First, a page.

Ever since I can remember, I’ve had this dream of being a pig or a sheep farmer. And despite the fact that I now have literally the most white-collar profession there is, it’s still a dream that persists. Something about the romantic and peaceful image I painted for myself just won’t go away.
So a couple of years ago I ordered a book called the “The Shephard’s Life”, by James Rebanks. It’s a sort of memoir, about his life as a shepherd in the northern Lake District of England where he raises a heritage breed of sheep in a place that looks like the set of Lord of the Rings. Just beautiful, an absolute dream. I ordered this beautiful book thinking, who knows, maybe it’ll push my dream over the edge and into reality. Or at least I’ll have a pretty book to put out on the coffee table, maybe it’ll help me cultivate my desired image of being someone who can say, yea I’m pretty into sheep farming, no big deal. I’m basically Virginia’s Wendell Berry.
So the book finally arrived in the mail, through the mail slot in our front door, and of course my crazy dog Jack was there to receive it. Apparently he’s not a sheepdog, or doesn’t like sheep, and things don’t always turn out as you’d plan. Thankfully I could still actually read it and when you read this book you’ll see, it’s a fantastic book that does a great job reminding you that even the most beautiful, seemingly ideal lives are lives full of blood, sweat and tears. Even the Lake District of England can feel like a valley of death.
These valleys of death, of anxiety and fear and suffering, they’re everywhere. This present coronavirus moment certainly feels like a valley of death for many of us. But the words of Psalm 23, and its place as one of the most widely known passages throughout all of scripture, reminds us that we are not passing through our first valley of death, and sadly, this won’t be our last. But, but what we’re reminded of and shown and given in this Psalm is the promise, or the many promises, that all of this suffering is not something that we do alone, and that this isn’t a valley so dark that light and mercy and even joy cannot shine.
Sigmund Freud has a fantastic psychological critique of religion that goes something like this: Freud said that the faith of Moses rests on a God who’s always asking more than Israel can give. So, there’s a perpetual cycle of demand and failure and guilt and sacrifice and demand and failure and guilt and sacrifice. That sounds dark, but it also sounds about right. But the key word here is “sacrifice”. Who’s doing the sacrifice and what is it? If all we have is the demand of the Ten Commandments, if that’s what our religion is based on, then at the end of the day we’re left to clean up our own failure and guilt all by ourselves, with our own sacrifices. And we do this, we say we’re going to give this up and not do that again. We’re going to make the sacrifice of changing ourselves, our habits, you name it, so that never again will we make that mistake again.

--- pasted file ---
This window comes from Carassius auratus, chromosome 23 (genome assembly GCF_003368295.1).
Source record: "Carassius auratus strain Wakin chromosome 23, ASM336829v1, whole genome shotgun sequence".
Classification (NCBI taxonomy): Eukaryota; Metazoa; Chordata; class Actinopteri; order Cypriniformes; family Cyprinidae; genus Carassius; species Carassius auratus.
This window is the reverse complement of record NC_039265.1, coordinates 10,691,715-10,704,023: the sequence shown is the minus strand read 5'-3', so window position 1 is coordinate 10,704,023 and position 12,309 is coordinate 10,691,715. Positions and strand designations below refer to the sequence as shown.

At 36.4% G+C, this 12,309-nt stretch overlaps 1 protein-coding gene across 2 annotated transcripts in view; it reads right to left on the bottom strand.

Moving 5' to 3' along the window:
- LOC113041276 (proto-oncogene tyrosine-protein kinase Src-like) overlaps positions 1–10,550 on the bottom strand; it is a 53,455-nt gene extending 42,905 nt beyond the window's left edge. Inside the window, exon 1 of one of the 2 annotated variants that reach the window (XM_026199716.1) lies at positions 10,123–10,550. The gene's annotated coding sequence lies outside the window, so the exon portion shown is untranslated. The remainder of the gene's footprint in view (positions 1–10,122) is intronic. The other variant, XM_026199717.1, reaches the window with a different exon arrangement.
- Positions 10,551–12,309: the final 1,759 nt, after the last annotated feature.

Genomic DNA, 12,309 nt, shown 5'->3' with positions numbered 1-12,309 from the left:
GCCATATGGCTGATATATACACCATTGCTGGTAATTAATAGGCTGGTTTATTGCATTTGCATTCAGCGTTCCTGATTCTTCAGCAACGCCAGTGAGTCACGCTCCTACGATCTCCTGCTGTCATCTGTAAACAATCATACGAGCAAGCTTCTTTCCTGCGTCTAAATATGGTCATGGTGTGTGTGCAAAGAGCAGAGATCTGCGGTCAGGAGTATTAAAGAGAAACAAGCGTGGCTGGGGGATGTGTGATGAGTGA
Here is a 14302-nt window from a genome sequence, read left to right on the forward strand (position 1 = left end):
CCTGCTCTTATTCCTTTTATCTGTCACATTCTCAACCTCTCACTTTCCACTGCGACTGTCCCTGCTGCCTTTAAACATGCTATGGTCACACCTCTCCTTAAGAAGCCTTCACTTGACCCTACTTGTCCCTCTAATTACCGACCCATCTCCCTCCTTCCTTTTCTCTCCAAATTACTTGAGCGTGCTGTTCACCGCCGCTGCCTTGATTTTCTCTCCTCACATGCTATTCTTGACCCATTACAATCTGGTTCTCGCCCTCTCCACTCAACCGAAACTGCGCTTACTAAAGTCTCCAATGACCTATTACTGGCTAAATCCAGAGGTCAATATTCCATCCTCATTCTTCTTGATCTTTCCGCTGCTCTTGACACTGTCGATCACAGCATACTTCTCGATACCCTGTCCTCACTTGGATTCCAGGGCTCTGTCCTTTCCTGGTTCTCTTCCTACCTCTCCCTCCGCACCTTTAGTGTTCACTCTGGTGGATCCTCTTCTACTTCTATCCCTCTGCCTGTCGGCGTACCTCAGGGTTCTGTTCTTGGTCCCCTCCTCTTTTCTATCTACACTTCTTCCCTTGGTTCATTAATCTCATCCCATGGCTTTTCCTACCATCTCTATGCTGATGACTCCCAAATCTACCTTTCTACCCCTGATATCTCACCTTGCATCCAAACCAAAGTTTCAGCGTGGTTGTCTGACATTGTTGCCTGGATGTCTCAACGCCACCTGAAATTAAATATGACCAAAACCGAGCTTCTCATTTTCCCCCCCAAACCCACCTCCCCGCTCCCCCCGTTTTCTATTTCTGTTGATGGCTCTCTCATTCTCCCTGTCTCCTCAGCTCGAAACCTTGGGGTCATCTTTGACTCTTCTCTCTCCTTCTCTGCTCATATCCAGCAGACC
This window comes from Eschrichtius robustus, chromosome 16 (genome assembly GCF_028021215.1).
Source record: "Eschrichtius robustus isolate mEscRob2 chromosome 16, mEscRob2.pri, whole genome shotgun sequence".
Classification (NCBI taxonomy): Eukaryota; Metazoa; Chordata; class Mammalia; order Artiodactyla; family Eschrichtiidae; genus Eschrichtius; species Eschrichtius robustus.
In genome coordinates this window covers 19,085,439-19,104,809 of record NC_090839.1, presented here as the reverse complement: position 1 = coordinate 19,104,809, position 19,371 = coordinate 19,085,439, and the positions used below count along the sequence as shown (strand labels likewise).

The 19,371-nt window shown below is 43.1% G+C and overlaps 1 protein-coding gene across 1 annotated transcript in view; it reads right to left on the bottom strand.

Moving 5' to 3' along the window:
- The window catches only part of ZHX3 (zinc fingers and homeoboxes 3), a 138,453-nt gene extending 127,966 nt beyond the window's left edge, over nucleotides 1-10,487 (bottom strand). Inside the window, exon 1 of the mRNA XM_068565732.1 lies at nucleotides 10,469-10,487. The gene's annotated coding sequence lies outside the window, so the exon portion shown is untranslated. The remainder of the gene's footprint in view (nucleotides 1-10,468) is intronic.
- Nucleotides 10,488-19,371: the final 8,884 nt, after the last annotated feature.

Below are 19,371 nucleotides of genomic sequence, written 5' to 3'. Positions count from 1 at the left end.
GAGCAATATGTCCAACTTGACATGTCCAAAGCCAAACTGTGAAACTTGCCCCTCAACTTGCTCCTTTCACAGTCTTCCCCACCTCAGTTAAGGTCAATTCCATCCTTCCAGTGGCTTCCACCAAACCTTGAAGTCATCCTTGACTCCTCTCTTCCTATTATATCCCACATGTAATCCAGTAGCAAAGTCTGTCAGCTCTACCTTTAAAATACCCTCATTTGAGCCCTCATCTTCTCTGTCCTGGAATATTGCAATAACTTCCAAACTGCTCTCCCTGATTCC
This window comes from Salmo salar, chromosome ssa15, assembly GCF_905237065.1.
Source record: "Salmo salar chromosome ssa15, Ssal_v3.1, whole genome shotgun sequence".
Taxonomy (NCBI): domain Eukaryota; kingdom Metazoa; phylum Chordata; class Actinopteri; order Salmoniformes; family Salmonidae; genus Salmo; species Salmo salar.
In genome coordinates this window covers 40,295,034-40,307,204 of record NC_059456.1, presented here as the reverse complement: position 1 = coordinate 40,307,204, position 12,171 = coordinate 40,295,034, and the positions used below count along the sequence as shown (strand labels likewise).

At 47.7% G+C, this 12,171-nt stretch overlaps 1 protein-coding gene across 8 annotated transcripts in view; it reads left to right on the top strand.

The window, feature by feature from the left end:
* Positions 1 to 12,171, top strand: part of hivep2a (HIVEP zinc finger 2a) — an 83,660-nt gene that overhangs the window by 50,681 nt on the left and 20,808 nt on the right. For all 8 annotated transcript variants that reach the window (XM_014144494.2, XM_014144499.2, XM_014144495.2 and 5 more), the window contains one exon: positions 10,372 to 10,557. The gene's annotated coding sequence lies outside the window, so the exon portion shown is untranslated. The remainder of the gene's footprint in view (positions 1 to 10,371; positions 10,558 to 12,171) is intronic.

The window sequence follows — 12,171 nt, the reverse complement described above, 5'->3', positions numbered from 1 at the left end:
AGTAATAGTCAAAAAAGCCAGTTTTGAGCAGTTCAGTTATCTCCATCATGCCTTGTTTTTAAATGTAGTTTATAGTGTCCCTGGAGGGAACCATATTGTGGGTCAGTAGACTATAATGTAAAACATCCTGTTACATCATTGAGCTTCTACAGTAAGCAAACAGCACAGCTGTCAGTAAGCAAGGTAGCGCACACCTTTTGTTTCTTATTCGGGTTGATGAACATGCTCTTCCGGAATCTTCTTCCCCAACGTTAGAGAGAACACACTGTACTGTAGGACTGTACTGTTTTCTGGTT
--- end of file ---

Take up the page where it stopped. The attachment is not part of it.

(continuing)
Maybe you thought you were going to spend your time in quarantine sacrificing those extra calories so you could make up for past failures and meet the demands of the mirror? You may have thought that, but if you’re like many of us, stress comes and it brings its friends ice cream and bourbon, and instead of losing weight you’ve put on the Corona 15, the freshmen 15’s cruel cousin.
These self-improvement plans aren’t actually sacrifices if you think about it, they’re just more demands. What we need is a true sacrifice, because without one, the valley of death feels like it’s going to topple in on top of us.
God gives us the Ten Commandments because God wants to show us ten good ways to live. But that’s not all God gives us, God doesn’t stop after handing us a to-do list or some ambitious plan of self-improvement. God also gives us Himself. And through the sacrifice of the Cross God gives us the gift of hope and joy and mercy to accompany us along life’s way, to shepherd us through the valleys of the shadow of death.
In Psalm 23 God gives us Ten Joys. Ten gifts of the Gospel:
1- He makes me lie down in green pastures
2- he leads me beside still waters
3- He revives my soul
4- He guides me along right pathways for his Name’s sake
5- Though I walk through the valley of the shadow of death,
I shall fear no evil; for you are with me
6- your rod and your staff—they comfort me
7- you spread a table before me in the presence of those who trouble me
8- you anoint my head with oil
9- my cup is running over
10- surely your goodness and mercy shall follow me all the days of my life
Demand, failure, guilt. This is life. But thank God we have been given His true sacrifice. Thank God that our need is met, not with more demand, but with grace upon grace. Thank God that while we feel like we’re being cradled by the valley of the shadow of death itself, the truth is that we are being held, that the valley we’re in itself is being held and within it all of our failure, guilt and fear, everything is being held in the hands of our Good Shepherd. He gives us faith and hope and joy, so that we may say;
The Lord is my shepherd; I shall not be in want. And my shepherd has lied down his life for me, so that I will dwell in the house of the Lord forever. Amen